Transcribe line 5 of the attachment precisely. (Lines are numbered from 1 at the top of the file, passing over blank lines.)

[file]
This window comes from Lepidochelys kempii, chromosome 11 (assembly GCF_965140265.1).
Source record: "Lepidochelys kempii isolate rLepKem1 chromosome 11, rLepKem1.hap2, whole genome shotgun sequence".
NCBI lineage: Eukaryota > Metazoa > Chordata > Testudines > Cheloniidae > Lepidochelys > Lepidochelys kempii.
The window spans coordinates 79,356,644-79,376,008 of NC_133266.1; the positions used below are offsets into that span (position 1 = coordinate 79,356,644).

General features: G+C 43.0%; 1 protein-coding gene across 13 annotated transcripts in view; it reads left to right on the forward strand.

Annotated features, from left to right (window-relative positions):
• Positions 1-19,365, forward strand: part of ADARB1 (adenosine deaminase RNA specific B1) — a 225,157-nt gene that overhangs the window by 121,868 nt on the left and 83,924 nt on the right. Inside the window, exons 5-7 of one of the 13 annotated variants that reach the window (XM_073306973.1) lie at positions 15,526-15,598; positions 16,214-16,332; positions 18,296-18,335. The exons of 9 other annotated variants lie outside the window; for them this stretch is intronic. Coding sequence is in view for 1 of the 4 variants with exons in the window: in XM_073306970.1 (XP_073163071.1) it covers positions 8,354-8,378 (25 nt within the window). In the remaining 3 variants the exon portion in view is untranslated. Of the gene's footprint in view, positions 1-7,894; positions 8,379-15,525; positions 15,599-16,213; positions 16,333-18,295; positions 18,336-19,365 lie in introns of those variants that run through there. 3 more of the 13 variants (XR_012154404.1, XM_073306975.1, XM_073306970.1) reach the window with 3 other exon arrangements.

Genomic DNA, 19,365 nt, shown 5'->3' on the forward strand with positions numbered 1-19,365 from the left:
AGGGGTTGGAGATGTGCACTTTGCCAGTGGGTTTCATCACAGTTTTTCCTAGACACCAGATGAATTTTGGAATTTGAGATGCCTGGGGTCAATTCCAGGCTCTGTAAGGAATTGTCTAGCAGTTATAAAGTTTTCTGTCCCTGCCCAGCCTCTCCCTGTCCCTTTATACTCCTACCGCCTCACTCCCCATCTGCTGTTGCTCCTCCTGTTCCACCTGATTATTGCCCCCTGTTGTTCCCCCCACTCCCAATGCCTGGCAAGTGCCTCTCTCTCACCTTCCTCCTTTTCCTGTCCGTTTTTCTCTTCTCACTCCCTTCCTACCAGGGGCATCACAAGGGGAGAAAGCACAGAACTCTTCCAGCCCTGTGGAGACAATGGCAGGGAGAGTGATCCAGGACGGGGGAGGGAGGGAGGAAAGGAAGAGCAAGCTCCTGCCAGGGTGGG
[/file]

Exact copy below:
General features: G+C 43.0%; 1 protein-coding gene across 13 annotated transcripts in view; it reads left to right on the forward strand.